Husband to accept peace prize for Margaret Hassan
The Iraqi husband of murdered aid worker Margaret Hassan will arrive in Ireland this week to accept the country's most prestigious peace prize on her behalf.
Irish-born Mrs Hassan (59) spent nearly half her life delivering food and medicine in Iraq, where she had lived for 30 years.
She was kidnapped in Baghdad in October last year and a month later a video of her apparent murder was released, although her body was never found.
Tasheen Hassan has accepted an invitation to receive the Tipperary International Peace award on Friday April 15th as part of the Tipperary International Festival of Peace being held over the weekend, spokesman Martin Quinn confirmed.
The Baghdad-based economist, who married Mrs Hassan in 1972, will receive a specially commissioned Waterford Crystal Award from the Peace Convention Committee.
A Peace Convention statement said: "In honouring the life of Margaret Hassan, the Peace Convention recognises her tireless work for the Iraqi people over 30 years, which she dedicated to the poor and vulnerable and to those who were most in need in her adopted country."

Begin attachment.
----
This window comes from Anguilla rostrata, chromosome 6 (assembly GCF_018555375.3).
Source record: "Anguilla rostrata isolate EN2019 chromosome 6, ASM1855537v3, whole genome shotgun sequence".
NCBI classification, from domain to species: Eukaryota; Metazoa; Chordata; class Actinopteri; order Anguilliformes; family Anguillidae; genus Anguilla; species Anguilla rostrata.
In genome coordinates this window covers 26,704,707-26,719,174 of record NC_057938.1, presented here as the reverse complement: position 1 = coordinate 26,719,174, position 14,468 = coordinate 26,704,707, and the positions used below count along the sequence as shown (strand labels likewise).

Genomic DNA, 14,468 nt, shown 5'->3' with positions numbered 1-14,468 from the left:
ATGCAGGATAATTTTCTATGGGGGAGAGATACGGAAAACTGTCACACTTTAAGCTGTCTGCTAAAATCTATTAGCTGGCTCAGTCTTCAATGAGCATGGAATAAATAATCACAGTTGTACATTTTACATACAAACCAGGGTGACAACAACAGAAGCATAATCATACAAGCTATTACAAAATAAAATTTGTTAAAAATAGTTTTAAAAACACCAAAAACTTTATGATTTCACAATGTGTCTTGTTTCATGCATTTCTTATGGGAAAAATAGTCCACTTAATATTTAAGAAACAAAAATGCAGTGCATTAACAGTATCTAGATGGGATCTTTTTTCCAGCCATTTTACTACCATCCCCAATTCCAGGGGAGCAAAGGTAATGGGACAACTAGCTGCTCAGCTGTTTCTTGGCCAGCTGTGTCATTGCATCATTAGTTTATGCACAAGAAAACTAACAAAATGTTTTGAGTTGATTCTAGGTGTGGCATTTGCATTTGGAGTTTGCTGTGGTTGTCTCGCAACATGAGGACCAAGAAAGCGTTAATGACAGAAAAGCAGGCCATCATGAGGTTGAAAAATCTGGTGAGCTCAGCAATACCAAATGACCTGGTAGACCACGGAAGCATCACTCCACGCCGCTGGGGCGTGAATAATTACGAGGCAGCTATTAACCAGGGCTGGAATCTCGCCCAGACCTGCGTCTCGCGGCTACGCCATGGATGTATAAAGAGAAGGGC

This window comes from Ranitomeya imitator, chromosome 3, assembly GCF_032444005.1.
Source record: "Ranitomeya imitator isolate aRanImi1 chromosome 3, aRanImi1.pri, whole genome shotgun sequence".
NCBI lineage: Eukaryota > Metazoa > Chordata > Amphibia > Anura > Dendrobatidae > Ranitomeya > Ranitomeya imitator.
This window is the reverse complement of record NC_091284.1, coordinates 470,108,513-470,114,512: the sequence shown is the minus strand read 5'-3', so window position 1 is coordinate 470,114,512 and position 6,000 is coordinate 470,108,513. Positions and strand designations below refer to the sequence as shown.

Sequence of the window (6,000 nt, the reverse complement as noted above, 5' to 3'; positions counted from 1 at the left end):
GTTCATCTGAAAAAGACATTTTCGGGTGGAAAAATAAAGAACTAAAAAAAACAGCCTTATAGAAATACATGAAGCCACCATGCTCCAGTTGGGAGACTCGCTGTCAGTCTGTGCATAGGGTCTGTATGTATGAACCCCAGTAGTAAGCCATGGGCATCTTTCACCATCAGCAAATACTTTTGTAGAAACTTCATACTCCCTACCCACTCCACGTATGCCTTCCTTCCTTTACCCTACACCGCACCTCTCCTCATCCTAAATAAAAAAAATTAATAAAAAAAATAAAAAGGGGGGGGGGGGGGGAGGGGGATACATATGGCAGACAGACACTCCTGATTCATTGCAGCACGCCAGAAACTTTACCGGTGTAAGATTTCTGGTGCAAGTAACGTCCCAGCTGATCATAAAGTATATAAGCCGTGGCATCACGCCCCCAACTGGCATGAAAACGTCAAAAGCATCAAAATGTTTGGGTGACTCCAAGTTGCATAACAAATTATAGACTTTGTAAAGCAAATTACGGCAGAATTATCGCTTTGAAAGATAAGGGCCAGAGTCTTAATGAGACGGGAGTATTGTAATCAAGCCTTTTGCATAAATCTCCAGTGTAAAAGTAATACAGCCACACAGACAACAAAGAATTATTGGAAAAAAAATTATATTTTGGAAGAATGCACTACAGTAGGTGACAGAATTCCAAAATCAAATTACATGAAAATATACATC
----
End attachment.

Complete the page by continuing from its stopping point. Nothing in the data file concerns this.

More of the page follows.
Margaret Hassan first became involved in the Middle East in the 1960s when she worked in the Palestinian refugee camps. She spent many years living and working in Iraq, and from 1991 worked for aid agency CARE International.
During her captivity, Tasheen made a series of emotional appeals for his wife's release, while premiers Tony Blair and Bertie Ahern both made direct pleas to her kidnappers. Her murder sparked international condemnation.
After her death, CARE International described her as "an extraordinary woman". In a statement, the aid agency said: "Through her courage, tenacity and commitment, Mrs Hassan assisted more than seventeen million Iraqis living in the most difficult of circumstances. "Everyone who met her was touched by her personality and compassion."